Class President '24 Class Treasurer '25 

Senior Mid Play '27 Les Beaux Arts '27 

Club Hockey Team '28 Class Volley Ball Team '26 
Numerals '27 Second Class Hockey Team '26 

Fidelio '28 Student Council '28 

Northfield Delegate '27 Tea Dance Committee '27 

Susan-violin-violin-Susan. We can't imagine them 
separated and we certainly wouldn't want them to be. 
Who can forget the solos at the Senior Picnic? Sue is 
our only "five-yearer" but this is her first year as a 
boarder. We don't see how we managed without her 
before. It must be very tempting to be able to see 
your house from your windows, and she often yields 
and goes home for a meal. So far she has come back 
every time. 




21 



The Abbot C i r c I 



19 2 8 




KATHERINE ROSS 

"Kay" 

Middlebury, Vermont 
Radcliffe Two years 

Arm Band '27 Senior Mid Play '27 

Draper Dramatics '27 Posture Honor Roll '27 

Fidelio '27 Philomatheia '27, '28 

Northfield Delegate '27 Athletic Council '28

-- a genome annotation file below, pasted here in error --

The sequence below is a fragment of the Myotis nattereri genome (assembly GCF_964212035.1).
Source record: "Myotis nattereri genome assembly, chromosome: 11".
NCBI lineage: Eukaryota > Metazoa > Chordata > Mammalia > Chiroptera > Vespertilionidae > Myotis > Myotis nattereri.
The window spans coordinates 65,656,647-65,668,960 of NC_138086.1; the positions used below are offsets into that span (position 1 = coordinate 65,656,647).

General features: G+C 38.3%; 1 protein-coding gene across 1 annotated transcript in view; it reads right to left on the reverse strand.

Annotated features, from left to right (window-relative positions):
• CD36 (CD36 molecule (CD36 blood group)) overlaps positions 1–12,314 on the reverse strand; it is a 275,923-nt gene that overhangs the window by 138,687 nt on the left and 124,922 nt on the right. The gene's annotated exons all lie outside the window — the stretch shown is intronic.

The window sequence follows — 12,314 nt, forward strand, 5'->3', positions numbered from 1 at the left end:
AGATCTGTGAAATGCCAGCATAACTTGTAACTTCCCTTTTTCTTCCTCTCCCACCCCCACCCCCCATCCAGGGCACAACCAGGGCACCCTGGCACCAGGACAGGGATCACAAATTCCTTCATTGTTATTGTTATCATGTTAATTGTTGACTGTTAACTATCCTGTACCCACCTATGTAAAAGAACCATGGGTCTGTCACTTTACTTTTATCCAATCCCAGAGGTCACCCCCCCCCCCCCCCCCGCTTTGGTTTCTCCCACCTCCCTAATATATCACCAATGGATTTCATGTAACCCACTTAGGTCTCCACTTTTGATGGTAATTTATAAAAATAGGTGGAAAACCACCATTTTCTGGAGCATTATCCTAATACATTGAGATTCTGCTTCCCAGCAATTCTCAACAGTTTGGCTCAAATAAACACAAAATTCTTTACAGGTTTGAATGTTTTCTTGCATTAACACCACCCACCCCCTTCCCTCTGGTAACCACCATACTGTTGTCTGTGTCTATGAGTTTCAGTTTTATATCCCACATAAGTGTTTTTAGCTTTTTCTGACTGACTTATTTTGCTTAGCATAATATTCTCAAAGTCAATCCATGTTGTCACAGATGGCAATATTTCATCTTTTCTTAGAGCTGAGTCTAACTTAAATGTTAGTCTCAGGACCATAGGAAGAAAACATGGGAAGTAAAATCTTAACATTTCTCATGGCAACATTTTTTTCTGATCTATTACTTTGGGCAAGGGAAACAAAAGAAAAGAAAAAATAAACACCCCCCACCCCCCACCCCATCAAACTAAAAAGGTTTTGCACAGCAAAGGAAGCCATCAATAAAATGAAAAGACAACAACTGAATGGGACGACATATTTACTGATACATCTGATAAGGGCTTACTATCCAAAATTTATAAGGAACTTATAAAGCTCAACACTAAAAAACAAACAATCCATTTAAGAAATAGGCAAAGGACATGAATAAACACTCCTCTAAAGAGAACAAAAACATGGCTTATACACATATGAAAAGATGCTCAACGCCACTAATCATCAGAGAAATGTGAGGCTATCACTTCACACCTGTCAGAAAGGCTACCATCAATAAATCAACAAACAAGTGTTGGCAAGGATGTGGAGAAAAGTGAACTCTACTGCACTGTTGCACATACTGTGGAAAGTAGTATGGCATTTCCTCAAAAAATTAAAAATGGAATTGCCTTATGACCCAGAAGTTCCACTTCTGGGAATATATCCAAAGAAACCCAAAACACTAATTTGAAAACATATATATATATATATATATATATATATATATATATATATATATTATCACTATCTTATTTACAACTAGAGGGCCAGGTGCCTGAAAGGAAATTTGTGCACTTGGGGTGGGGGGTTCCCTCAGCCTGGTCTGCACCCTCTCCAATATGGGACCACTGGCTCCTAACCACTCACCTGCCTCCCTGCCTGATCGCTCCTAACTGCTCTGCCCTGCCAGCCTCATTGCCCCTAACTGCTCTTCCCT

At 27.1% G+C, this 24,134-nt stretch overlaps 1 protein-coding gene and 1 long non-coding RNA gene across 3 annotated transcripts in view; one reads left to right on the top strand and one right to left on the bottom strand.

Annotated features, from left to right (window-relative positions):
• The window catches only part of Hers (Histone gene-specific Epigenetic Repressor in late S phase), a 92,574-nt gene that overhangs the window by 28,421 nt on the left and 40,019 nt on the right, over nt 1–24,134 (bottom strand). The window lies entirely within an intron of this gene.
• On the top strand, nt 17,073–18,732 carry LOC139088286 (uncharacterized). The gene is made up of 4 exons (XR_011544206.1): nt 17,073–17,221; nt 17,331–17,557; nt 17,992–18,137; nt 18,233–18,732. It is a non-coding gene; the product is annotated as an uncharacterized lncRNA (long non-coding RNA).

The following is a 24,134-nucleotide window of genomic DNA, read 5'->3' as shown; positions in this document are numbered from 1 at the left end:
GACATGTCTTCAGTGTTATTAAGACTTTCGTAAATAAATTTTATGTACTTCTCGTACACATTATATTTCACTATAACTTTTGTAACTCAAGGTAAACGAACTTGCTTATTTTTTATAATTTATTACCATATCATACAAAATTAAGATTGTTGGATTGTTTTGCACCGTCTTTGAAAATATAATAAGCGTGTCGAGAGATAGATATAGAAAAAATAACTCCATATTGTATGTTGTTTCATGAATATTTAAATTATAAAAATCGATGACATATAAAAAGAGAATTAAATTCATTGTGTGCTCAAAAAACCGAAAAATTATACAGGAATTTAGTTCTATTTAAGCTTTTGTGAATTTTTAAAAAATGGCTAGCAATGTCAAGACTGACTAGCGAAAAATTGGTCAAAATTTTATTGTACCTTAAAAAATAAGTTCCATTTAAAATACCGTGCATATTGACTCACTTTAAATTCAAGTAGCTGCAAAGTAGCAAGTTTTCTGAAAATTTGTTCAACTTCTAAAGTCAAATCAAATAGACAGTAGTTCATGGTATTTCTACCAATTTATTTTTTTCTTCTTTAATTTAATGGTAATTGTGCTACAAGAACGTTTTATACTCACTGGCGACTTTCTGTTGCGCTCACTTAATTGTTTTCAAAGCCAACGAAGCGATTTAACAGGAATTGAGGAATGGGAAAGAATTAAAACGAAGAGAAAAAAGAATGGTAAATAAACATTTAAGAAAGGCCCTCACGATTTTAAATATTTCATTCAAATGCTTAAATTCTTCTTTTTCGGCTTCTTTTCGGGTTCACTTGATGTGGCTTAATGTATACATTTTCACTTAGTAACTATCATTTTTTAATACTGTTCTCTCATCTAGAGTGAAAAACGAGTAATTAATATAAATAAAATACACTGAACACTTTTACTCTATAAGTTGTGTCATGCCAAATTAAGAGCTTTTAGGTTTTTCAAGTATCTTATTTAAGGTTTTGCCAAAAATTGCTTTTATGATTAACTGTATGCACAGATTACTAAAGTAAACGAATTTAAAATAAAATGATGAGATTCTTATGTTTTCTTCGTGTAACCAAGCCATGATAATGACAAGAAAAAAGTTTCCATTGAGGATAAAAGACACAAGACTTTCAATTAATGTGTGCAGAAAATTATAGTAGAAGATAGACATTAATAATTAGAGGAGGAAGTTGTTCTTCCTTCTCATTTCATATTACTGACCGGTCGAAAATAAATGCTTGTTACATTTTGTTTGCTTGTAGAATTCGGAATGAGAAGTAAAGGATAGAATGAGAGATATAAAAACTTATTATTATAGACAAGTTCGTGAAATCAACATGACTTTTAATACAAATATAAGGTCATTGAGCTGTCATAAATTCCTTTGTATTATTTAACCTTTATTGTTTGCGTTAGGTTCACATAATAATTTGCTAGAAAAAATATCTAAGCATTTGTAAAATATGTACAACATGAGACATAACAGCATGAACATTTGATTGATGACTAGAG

Honor Roll '28 Second Basketball Team '27, '28 

Head of Hiking Class Volley Ball Team '27 

Entertainment Committee '28 Class Numerals 

"A" Society '28 

First Vice-President Student Government '28 
Merit Committee '28 

Giggle, giggle, squeak, squeak, hee, haw! Enter 
Kay. Apparently nothing ever bothers this merry child 
except a pair of scales. She could find her way home 
from any spot within a radius of ten miles, one of the 
advantages of being Head of Hiking. We hope she 
goes to Radcliffe now after breaking Miss Mason's 
heart by dropping survey of science. Kay really 
isn't at all fearsome, but when she plays basket ball 
and charges for you with that terrible glasses- 
guard we always want to drop the ball and run. 




CONSTANCE WYER RUNDLETT 

"Connie" 

Portland, Maine 

Two years 

Class Secretary '27 Spanish Play '27 

Philomatheia '27, '28 Senior Mid Play '27 

Northfield Delegate '27 Second Basketball Team '28 

Advisory Board '28 President A. C. A. '28